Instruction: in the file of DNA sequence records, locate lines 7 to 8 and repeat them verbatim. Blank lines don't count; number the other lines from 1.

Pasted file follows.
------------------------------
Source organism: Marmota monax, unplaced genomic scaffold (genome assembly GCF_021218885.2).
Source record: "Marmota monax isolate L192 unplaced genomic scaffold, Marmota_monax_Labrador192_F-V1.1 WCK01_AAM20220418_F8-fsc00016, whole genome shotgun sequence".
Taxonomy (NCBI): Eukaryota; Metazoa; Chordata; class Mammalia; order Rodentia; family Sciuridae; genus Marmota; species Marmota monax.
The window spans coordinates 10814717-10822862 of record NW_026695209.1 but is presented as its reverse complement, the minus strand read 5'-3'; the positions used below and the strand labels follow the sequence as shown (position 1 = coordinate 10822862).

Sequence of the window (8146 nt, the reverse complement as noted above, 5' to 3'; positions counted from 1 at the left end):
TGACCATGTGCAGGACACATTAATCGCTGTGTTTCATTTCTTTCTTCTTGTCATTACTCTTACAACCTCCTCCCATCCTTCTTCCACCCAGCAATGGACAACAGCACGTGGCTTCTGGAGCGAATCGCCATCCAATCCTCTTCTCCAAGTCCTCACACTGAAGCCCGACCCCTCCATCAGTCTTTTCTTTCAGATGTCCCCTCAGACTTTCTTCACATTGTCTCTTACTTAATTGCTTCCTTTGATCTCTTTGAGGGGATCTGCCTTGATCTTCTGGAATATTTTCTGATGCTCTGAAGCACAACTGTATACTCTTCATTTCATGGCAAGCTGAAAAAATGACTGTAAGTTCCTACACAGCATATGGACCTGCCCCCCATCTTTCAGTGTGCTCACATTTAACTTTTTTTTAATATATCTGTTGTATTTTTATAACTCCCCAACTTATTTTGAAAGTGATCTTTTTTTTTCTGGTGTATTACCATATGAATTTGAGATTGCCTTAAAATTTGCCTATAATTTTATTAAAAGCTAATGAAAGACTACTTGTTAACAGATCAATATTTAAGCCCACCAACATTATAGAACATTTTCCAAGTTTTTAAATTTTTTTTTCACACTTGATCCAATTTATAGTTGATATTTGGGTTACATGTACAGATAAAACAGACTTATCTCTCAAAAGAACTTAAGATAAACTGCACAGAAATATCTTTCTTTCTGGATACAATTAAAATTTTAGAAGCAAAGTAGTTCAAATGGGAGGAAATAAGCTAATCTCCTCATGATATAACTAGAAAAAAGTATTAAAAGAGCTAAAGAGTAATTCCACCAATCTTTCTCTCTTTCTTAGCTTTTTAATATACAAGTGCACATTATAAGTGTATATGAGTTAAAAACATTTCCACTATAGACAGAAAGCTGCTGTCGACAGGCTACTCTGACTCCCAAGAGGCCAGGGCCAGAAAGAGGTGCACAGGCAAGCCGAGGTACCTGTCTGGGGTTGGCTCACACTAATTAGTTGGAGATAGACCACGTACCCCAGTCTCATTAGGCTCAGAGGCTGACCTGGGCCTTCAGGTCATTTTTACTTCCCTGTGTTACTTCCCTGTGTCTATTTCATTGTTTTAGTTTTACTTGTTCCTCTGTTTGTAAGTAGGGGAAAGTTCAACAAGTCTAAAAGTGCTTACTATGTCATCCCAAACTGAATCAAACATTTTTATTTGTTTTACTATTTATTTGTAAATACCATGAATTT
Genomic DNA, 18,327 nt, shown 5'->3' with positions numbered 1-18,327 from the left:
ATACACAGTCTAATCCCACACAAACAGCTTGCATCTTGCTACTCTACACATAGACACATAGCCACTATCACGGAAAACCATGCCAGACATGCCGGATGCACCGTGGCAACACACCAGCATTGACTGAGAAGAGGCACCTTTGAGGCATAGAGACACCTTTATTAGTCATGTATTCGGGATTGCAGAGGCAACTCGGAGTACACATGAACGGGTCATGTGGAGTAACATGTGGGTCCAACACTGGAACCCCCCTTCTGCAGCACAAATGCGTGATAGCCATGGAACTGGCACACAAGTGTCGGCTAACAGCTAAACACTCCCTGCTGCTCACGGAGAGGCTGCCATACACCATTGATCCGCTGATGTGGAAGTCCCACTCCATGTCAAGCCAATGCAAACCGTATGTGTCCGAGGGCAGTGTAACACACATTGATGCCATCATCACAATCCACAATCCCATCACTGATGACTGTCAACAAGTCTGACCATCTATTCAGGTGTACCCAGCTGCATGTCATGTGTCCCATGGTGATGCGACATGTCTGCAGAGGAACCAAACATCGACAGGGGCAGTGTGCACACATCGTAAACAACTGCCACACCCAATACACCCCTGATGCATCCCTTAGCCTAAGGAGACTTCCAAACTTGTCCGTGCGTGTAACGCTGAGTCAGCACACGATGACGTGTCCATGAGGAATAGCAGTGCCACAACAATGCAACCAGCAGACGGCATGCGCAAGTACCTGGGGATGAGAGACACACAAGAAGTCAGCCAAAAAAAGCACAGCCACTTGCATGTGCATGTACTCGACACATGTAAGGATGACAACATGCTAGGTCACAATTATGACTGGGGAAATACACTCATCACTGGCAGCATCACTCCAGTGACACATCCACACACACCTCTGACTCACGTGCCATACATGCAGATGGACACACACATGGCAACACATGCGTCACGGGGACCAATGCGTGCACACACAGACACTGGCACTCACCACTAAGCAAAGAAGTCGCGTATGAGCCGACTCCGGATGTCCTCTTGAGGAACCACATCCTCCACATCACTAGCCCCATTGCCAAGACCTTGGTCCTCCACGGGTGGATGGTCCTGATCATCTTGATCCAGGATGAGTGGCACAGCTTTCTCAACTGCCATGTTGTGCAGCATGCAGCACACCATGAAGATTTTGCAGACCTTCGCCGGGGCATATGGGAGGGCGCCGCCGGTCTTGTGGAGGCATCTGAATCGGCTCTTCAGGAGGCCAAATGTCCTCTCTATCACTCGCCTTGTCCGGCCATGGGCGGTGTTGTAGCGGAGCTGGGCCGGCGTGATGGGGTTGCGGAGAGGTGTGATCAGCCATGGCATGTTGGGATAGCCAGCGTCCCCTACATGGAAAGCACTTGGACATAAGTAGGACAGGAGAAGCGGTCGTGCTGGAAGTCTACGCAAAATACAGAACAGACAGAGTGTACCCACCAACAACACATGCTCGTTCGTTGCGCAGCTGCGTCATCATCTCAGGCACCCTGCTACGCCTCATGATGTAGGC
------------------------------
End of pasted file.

Genomic DNA, 18,327 nt, shown 5'->3' with positions numbered 1-18,327 from the left:
ATACACAGTCTAATCCCACACAAACAGCTTGCATCTTGCTACTCTACACATAGACACATAGCCACTATCACGGAAAACCATGCCAGACATGCCGGATGCACCGTGGCAACACACCAGCATTGACTGAGAAGAGGCACCTTTGAGGCATAGAGACACCTTTATTAGTCATGTATTCGGGATTGCAGAGGCAACTCGGAGTACACATGAACGGGTCATGTGGAGTAACATGTGGGTCCAACACTGGAACCCCCCTTCTGCAGCACAAATGCGTGATAGCCATGGAACTGGCACACAAGTGTCGGCTAACAGCTAAACACTCCCTGCTGCTCACGGAGAGGCTGCCATACACCATTGATCCGCTGATGTGGAAGTCCCACTCCATGTCAAGCCAATGCAAACCGTATGTGTCCGAGGGCAGTGTAACACACATTGATGCCATCATCACAATCCACAATCCCATCACTGATGACTGTCAACAAGTCTGACCATCTATTCAGGTGTACCCAGCTGCATGTCATGTGTCCCATGGTGATGCGACATGTCTGCAGAGGAACCAAACATCGACAGGGGCAGTGTGCACACATCGTAAACAACTGCCACACCCAATACACCCCTGATGCATCCCTTAGCCTAAGGAGACTTCCAAACTTGTCCGTGCGTGTAACGCTGAGTCAGCACACGATGACGTGTCCATGAGGAATAGCAGTGCCACAACAATGCAACCAGCAGACGGCATGCGCAAGTACCTGGGGATGAGAGACACACAAGAAGTCAGCCAAAAAAAGCACAGCCACTTGCATGTGCATGTACTCGACACATGTAAGGATGACAACATGCTAGGTCACAATTATGACTGGGGAAATACACTCATCACTGGCAGCATCACTCCAGTGACACATCCACACACACCTCTGACTCACGTGCCATACATGCAGATGGACACACACATGGCAACACATGCGTCACGGGGACCAATGCGTGCACACACAGACACTGGCACTCACCACTAAGCAAAGAAGTCGCGTATGAGCCGACTCCGGATGTCCTCTTGAGGAACCACATCCTCCACATCACTAGCCCCATTGCCAAGACCTTGGTCCTCCACGGGTGGATGGTCCTGATCATCTTGATCCAGGATGAGTGGCACAGCTTTCTCAACTGCCATGTTGTGCAGCATGCAGCACACCATGAAGATTTTGCAGACCTTCGCCGGGGCATATGGGAGGGCGCCGCCGGTCTTGTGGAGGCATCTGAATCGGCTCTTCAGGAGGCCAAATGTCCTCTCTATCACTCGCCTTGTCCGGCCATGGGCGGTGTTGTAGCGGAGCTGGGCCGGCGTGATGGGGTTGCGGAGAGGTGTGATCAGCCATGGCATGTTGGGATAGCCAGCGTCCCCTACATGGAAAGCACTTGGACATAAGTAGGACAGGAGAAGCGGTCGTGCTGGAAGTCTACGCAAAATACAGAACAGACAGAGTGTACCCACCAACAACACATGCTCGTTCGTTGCGCAGCTGCGTCATCATCTCAGGCACCCTGCTACGCCTCATGATGTAGGC